Pressured by cops, a mom made a false murder confession. Now, her sons can prove she's innocent



?url=https%3A%2F%2Fcalifornia times brightspot.s3.amazonaws.com%2Ff0%2F1c%2F7ebd34314896b269a472421d519c%2Fme el dorado dahl lede

The dead body in the bedroom told a story of savagery and rage.

Twenty-nine stab wounds, including some through the skull — one so vicious the tip of the knife broke off. Blood soaked her slashed floral nightgown, drenched the rug, splattered the walls. A bite mark pierced the back of her shoulder, teeth sunk into flesh as she tried to flee.

In the early hours of July 7, 1985, Connie Dahl and her boyfriend called police in a panic after they returned to his house following a long night of partying and discovered the murder of a houseguest. They had no idea what had happened, Dahl told detectives. Only that they had walked in on this scene.

The El Dorado County sheriff’s deputies quickly began to question that story. Dahl, 19, and her boyfriend, 20-year-old Ricky Davis, became suspects instead of witnesses.

For the next 29 years, Dahl’s life was slowly crushed by the body in the bedroom — first by the trauma of finding the mutilated woman, then by the accusations that Dahl was involved.

More than a decade later, Dahl would crumble under the relentless questioning of detectives who made false statements about the evidence, and the tricks of her own mind that left her believing that she was involved in the killing — that she was, in fact, the biter whose teeth had sunk into the woman’s back. After a series of manipulative interrogations over a period of years, Dahl falsely confessed that she had participated in the murder.

She told that same false story in court, identifying her ex-boyfriend, Davis, as the killer and sending him away for 16 years to life. She was jailed for four years, before returning home to try to pick up life with her young children.

But she could not escape that terrible image of herself, the consequence of a method of policing that allows detectives to deceive and threaten in pursuit of a confession. And she passed that scar onto her sons, who lived with her addictions and chaos, but still could never quite believe their mother was a killer.

They were right.

In 2020, Davis became the first person in California ever to be exonerated based on genetic genealogy, the use of family trees to track down an identity from unknown DNA samples.

Dahl had died six years before, still a convicted killer. No one remembered to clear her name.

“It really kind of destroyed my childhood,” said her youngest son, Jarred Lange, of her arrest and conviction. “Everybody disowned and gave up on her, because she was associated with murder.”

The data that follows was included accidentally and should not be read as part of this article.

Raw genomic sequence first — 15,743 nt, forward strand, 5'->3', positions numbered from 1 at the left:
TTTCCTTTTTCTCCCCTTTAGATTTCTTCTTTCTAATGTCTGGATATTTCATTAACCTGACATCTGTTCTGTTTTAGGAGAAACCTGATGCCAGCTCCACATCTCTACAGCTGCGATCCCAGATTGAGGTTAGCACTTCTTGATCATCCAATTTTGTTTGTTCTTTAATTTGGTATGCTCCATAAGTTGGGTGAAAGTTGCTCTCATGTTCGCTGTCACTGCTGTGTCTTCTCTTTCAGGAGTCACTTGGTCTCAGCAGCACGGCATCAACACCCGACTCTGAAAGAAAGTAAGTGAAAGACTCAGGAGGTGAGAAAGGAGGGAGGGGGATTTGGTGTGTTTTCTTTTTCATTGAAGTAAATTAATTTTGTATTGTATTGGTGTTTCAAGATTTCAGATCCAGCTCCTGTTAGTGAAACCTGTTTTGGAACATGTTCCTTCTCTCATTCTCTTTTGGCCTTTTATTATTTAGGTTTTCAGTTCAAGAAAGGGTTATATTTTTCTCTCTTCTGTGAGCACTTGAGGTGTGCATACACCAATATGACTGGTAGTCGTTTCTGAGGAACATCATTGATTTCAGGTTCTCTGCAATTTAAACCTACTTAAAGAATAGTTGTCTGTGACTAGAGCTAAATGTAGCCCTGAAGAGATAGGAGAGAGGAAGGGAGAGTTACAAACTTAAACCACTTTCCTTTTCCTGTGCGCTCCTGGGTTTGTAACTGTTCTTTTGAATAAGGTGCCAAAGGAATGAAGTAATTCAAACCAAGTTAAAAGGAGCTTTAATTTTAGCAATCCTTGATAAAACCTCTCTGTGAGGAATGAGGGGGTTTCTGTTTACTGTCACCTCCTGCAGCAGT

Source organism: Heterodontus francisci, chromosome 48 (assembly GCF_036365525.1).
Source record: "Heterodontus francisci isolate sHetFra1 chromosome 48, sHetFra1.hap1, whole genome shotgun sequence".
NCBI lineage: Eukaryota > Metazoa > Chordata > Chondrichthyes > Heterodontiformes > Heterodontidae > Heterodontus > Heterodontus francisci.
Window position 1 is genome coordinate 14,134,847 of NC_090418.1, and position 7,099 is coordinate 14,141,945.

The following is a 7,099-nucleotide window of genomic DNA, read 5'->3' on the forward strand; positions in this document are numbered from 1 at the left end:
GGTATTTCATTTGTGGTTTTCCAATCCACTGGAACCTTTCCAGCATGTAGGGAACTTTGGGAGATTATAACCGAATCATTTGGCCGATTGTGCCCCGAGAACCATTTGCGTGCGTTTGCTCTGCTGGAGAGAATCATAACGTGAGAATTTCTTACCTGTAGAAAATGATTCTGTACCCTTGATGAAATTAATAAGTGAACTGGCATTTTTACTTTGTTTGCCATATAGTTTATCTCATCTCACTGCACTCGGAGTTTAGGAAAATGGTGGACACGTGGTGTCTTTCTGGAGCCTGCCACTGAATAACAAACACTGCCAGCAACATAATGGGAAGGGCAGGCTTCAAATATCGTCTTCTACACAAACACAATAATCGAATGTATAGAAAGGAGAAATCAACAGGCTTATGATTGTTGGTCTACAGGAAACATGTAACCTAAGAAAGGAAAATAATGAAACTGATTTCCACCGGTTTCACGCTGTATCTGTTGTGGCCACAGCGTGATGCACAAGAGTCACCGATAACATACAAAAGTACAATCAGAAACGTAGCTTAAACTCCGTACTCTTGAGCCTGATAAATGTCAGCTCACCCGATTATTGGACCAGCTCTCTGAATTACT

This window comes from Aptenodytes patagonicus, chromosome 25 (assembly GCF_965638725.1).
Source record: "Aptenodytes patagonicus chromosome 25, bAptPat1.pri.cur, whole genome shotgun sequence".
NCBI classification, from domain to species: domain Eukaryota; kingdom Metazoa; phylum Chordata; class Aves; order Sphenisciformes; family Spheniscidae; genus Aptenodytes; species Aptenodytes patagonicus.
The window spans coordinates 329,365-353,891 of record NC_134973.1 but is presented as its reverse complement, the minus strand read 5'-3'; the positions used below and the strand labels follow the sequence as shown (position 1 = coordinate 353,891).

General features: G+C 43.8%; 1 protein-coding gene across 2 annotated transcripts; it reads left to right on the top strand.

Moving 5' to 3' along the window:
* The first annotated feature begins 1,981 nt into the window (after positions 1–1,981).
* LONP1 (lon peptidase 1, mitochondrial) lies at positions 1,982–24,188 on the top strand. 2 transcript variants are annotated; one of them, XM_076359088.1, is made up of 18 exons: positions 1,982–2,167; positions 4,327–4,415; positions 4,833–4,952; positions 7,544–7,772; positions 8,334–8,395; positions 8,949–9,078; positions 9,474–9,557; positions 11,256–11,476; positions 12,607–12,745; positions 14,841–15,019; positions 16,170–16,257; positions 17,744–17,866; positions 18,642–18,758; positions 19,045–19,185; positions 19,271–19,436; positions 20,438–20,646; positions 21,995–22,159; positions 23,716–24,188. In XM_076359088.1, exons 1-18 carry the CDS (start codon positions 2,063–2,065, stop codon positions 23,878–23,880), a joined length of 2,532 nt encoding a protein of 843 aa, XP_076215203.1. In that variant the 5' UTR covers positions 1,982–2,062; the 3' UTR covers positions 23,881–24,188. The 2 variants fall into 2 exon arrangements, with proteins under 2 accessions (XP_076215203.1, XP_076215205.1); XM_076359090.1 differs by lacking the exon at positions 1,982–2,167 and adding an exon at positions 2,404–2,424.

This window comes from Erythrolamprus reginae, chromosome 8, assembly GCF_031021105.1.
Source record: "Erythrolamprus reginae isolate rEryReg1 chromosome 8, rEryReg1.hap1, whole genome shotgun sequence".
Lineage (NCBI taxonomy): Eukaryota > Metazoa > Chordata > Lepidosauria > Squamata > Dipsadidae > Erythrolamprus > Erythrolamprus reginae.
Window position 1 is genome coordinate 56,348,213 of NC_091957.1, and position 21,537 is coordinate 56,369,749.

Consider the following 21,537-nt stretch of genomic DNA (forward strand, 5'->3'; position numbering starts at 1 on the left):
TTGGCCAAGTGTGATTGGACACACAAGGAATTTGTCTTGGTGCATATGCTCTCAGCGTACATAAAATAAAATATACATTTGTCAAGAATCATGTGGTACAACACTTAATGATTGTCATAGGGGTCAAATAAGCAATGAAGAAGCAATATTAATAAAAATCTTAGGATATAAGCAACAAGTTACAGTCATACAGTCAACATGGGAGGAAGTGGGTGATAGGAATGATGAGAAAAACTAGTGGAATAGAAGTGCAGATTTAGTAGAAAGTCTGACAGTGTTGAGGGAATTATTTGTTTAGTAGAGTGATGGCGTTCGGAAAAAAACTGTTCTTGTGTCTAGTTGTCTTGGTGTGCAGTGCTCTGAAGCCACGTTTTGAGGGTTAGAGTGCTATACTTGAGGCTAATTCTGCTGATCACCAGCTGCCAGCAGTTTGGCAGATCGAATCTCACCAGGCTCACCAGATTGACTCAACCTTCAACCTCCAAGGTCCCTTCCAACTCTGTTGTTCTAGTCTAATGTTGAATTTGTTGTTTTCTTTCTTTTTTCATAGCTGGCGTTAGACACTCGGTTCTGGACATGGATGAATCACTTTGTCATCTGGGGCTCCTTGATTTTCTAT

On Friday, El Dorado County Dist. Atty. Vern Pierson asked the court to posthumously exonerate Dahl and find her factually innocent. He moved to formally clear Dahl’s name after Times reporters informed him of the pain her record still caused her family.

Pierson said it is a necessary piece of accountability, overlooked and overdue.

“Sometimes you make a mistake,” he said. “The public loses trust and confidence when we don’t own up to mistakes and take responsibility.”

For Pierson, the exoneration is about more than righting the harms of a wrongful conviction. The story of how Dahl went from being a troubled teenage party girl to a convicted murderer, he said, highlights a “coercive” and “dangerous” interrogation practice in American policing that needs to be replaced with a modern, evidence-based approach.

The method incorporates a strategy that many detectives in the U.S. have been trained to use. Investigators are taught to develop a theory of the crime, then to pursue a confession from their suspect, even if it means using untruthful interrogation techniques. The method has been heroically featured in cop shows and films for decades, and properly used, defenders say, it elicits the truth from criminals who are lying. But Pierson and other critics say it can also cause innocent people to confess to things that aren’t true.

More than once, the wrong person has ended up behind bars.

Summer 1985

On the day her life fractured, Connie Dahl, who had long blond hair and a wild sense of humor, worked an early shift as a hostess at Sam’s Town, a kitschy spot near the small town of Placerville with sawdust on the floors and an arcade to keep kids busy while their parents drank.

After work, as was true many days, she passed the time listening to heavy metal and inhaling drugs — methamphetamine, marijuana or coke.

Dahl’s family had recently come to California from Oregon to offer emotional support for her aunt. The previous year, the aunt’s daughter had been murdered, and the trial was about to begin. It was a stressful time, and Dahl was fighting with her aunt constantly. She began staying with her new boyfriend, Davis, in his mother’s house in a posh new development in the hills. Davis was a sometime-construction worker who had a history of run-ins with police but also an easygoing charm and pot plants growing in the backyard.

Dahl wasn’t exactly welcome — she had to sneak in through a window to avoid Davis’ mother. But she tried to be a good guest. She sometimes did the dishes, even after getting high in the downstairs bedroom.

On the afternoon of July 6, two other guests arrived at the house: Jane Hylton and her 13-year-old daughter, Autumn Anker. Hylton, 54, a friend of the Davis family, was a vivacious local newspaper columnist who had left her husband and needed a place to stay.